By Molly Bentley
BBC Science, in San Francisco
A US space agency (Nasa) satellite launched early this year and designed to measure the world's ice sheets is showing novel maps of Antarctica and Greenland in remarkable detail - down to the last ice crevasse.
Pulses of light are flashed to Earth 40 times a second and a telescope collects the reflections
Despite the early loss of one of its lasers; the Ice, Cloud and Land Elevation Satellite, (IceSat) is beaming home high-resolution measurements of polar ice and sea ice elevation as well as the stratification of clouds and aerosols.
The instrument sends out pulses in two "colours" - green for the atmospheric properties and infrared for the ice altimetry.
The eventual result is a 3D map of the Earth's surface.
Up to now climate scientists have had only spotty measurements of the height of the remote ice sheets.
"It's the difference between looking down at the tops of buildings and seeing them flat, and then discovering how high the buildings are," said Jay Zwally, IceSat project scientist from Nasa Goddard at the fall meeting of the American Geophysical Union in San Francisco.
Into a third dimension
The satellite data will help scientists determine just how the Earth's ice sheets are changing and what this may mean for global sea level.
The Greenland and Antarctic ice sheets cover 10% of Earth's land area.
Even a small variation in their average thickness affects sea level, but glaciologists do not even know whether these massive blocks of ice are expanding or shrinking.
Their vast size makes accurate ground measurements impossible.
Knowing their height - the Antarctic ice sheet is more than 4,000 metres high at its tallest - allows scientists to calculate total ice mass and how it changes with time.
"We know a lot about the Earth in two-dimensions," said Nasa programme scientist Waleed Abdalati. "But the major challenge is the vertical dimension."
This comes from the craft's single scientific instrument, the Geoscience Laser Altimeter System (Glas) which sweeps over the Earth in a near pole-to-pole orbit, measuring the brief period it takes a light pulse to travel to Earth and bounce back.
Nasa's 'shooting star'
As the Earth rotates beneath the spacecraft, the resulting crisscross pattern is a bit like winding a ball of string, with the greatest coverage at the high latitudes.
Stargazers may catch the green pulse of the laser - the infrared is invisible - as the spacecraft arcs through the sky. The laser is safe on the eyes, but you have to be in just the right place and know just when to look to catch it.
"People think it's a shooting star," said Dr Abdalati.
While the space shuttle also used laser altimetry to measure topography it was lower in resolution, not as accurate and did not cover the poles.
Ice cover plays a crucial role in the Earth's climate system
Glas is the first satellite laser altimeter to be used to measure ice mass balance and its 15-centimetre accuracy is unprecedented.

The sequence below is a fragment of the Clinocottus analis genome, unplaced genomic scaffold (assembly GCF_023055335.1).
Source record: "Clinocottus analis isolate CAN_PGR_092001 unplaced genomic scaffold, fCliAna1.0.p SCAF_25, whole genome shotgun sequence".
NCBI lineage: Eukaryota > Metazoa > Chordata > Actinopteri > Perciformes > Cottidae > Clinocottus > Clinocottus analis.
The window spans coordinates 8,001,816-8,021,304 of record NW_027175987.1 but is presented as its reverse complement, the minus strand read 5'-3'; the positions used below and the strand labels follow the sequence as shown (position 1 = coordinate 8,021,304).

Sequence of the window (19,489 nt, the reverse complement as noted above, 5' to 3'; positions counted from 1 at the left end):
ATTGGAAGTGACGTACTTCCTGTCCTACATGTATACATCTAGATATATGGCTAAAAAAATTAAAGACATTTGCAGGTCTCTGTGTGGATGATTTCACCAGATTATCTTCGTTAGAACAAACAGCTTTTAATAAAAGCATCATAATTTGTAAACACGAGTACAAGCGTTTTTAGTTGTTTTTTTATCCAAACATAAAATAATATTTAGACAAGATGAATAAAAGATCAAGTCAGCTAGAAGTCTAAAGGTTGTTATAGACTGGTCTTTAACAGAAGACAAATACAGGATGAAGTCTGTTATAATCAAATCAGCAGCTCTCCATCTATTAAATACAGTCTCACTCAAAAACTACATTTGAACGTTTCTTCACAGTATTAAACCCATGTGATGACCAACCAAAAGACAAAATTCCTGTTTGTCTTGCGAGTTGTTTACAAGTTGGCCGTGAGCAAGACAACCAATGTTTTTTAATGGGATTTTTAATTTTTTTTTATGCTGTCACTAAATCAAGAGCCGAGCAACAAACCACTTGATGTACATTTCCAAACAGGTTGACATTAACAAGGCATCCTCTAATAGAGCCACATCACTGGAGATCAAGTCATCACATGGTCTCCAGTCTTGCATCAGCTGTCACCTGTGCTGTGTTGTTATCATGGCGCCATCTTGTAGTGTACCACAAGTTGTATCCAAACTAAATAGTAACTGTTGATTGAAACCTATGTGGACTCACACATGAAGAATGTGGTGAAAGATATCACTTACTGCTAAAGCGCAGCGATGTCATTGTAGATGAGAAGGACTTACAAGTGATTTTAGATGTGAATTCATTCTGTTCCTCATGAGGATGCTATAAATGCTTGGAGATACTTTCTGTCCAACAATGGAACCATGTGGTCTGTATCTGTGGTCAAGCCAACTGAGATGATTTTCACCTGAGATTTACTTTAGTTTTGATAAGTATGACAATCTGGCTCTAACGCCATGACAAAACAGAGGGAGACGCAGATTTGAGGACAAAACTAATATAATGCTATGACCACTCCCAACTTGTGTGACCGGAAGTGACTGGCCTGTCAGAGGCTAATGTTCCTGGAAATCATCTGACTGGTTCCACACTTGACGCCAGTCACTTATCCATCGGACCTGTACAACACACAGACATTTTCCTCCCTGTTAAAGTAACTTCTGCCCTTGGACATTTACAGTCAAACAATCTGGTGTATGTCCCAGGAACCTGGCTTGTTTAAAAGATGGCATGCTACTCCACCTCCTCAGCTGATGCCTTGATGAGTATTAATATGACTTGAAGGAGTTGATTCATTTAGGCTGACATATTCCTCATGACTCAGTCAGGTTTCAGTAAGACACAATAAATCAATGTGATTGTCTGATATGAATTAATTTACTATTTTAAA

This will help scientists determine exactly how much melting has occurred in areas where previous surveys reveal significant ice loss.
Aircraft measurements show increased melting at the edges of the Greenland ice sheet and satellite radar has revealed a thinning in the West Antarctic Ice Sheet that scientists believe is contributing to sea level rise.
The first few months of IceSat operation have provided measurements and surface details that were never before visible from space.
"When you saw them you knew right away you were seeing something that would revolutionise the way we study ice sheets," said Bob Schutz, the leader of the Glas Science team.
This is good news from a mission that suffered a disappointment early this year.
A little more than a month after the spacecraft's launch from Vandenberg Air Force Base in California in January, one its three lasers failed.
Scientists found a fault in the photo-diode, which pumps the light into the lasing rod.
While the two remaining lasers are working fine, scientists are running them in intervals rather than continuously to maximize their lifetime.
This will reduce the mission somewhat, said Dr Zwally, but still provide scientists with unprecedented ice measurements.
Which include a close-up of polar ice dynamics. Who knew the ice sheet was so busy...
"We're seeing megadunes on the surface of Antarctica that ripple... ice falls where the ice dips sharply down... and the shear margins of ice streams where fast streams and slow-moving ice lie adjacent to each other," said Dr Abdalati.
He said the 3D images would help scientists understand the mechanics of ice flow and how flow patterns change.
IceSat is also providing a new look into activity above the ice with 3D maps of cloud and aerosol layering.
"We can see the atmosphere in a way we haven't before," said Jim Spinhirne, senior scientist at Nasa Goddard, who showed the first 3D images of the "brown cloud" of pollution over India and dust over Iran.
He said that the effect of aerosols on radiation and clouds is the largest current uncertainly in global warming.
Unprecedented detail on the elevation of ice sheets
Clouds are important in climate change because they trap sunlight. Aerosols are highly variable - carbon soot absorbs heat and warms the Earth while the natural aerosols such as sulphates reflect heat and cool it.
It is not clear what their overall contribution is to climate change.
The IceSat mission is scheduled to continue for another 2-4 years. Scientists hope new laser-altimeter missions will follow.
Europe will launch its own version of IceSat next year called CryoSat.
CryoSat is a radar altimetry mission. Its aim is to study possible climate variability and trends by determining the variations in thickness of the Earth's continental ice sheets and marine sea ice cover.